The Martyrdom of Collins Catch the Bear

Seven Stories. Jan. 2020. 240p. ISBN 9781609809669. pap. $18.95. LAW
Spence (Court of Lies) relates the circumstances surrounding the 1982 arrest and subsequent trial of Collins Catch the Bear, a young Lakota Sioux accused of killing a white man in the Black Hills. Before discussing his own involvement in Catch the Bear’s defense, Spence describes the bleak childhood that Catch the Bear—born to impoverished, alcoholic parents on the Standing Rock Reservation—spent in foster care and boarding schools, a peripatetic existence that led to struggles with alcohol, drugs, and crime. Spence lays out the scanty evidence against the defendant, the conflicting stories of the eyewitnesses, and the political climate surrounding Catch the Bear’s involvement with Russell Means’s controversial American Indian Movement (AIM). As Spence takes readers through the defense team’s investigations, he shares the thought processes that shaped his conviction of Catch the Bear’s innocence, along with his suspicions of a deeper conspiracy.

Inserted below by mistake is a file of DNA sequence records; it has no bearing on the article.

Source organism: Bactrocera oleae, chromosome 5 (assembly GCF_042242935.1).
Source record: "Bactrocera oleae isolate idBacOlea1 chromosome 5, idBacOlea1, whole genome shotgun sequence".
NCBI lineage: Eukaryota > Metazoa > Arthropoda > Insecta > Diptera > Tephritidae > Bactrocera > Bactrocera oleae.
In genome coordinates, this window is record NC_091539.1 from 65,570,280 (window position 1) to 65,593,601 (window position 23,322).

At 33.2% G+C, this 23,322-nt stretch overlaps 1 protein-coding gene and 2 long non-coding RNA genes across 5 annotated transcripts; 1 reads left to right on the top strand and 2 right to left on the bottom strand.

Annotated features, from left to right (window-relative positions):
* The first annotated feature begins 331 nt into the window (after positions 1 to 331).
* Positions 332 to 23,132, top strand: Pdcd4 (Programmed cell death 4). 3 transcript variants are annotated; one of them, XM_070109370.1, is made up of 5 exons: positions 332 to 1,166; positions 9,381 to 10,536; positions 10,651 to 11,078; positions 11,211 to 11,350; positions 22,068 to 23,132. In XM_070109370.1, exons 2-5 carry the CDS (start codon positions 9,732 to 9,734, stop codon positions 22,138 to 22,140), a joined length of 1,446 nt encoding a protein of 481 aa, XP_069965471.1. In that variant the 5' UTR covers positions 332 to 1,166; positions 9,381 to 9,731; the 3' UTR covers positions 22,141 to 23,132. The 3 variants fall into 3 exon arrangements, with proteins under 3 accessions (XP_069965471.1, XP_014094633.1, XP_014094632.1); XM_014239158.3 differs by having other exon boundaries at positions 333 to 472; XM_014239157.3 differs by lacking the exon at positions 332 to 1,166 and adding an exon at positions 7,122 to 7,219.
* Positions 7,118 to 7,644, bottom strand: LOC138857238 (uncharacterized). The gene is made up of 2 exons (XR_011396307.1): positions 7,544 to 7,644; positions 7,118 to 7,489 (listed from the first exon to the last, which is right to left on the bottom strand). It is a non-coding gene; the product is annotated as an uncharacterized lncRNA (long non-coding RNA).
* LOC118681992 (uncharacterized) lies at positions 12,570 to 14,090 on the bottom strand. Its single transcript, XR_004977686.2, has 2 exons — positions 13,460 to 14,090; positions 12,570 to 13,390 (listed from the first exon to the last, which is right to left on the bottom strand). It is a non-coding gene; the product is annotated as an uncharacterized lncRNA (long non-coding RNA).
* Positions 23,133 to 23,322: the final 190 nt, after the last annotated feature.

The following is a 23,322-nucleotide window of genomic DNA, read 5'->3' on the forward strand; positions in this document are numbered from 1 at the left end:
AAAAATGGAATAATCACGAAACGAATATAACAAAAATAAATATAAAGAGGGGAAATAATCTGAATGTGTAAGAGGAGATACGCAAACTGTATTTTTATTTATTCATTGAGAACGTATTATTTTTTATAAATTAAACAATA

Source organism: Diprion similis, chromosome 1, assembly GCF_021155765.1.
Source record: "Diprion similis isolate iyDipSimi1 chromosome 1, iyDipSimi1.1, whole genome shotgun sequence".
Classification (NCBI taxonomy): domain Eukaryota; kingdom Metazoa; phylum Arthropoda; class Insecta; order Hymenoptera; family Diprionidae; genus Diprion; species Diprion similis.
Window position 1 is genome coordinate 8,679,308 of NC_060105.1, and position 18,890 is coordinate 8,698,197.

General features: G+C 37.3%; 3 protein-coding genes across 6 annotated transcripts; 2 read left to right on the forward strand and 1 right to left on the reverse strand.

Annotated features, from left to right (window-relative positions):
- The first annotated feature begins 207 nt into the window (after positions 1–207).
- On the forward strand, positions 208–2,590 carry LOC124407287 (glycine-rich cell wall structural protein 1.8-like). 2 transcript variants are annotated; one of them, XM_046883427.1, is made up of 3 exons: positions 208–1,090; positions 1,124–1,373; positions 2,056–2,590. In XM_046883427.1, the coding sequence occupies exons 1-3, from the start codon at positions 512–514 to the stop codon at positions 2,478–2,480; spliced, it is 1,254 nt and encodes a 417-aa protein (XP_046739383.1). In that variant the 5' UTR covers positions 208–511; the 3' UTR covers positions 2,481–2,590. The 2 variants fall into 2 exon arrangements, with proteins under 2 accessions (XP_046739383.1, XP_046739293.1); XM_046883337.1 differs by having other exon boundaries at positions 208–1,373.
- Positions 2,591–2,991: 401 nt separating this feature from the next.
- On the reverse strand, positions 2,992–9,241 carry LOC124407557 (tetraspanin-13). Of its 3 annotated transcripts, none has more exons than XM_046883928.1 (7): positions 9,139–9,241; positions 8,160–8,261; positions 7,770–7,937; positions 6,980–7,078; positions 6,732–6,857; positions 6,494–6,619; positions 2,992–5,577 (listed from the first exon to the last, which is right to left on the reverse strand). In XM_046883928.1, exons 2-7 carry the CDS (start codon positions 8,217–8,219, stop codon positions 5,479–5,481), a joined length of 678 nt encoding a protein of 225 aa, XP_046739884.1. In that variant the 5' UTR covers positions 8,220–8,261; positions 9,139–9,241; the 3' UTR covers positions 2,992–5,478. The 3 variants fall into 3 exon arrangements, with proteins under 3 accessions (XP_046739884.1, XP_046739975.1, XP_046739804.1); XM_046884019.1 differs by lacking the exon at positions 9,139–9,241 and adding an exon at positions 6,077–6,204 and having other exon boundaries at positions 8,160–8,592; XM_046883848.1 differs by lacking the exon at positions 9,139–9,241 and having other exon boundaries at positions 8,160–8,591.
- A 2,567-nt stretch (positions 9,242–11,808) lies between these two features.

VERDICT At times meandering and lacking the amount of detail about the case some readers might wish for, Spence’s book nonetheless thoughtfully portrays justice both manipulated and denied in this sharp indictment of the treatment of indigenous people.
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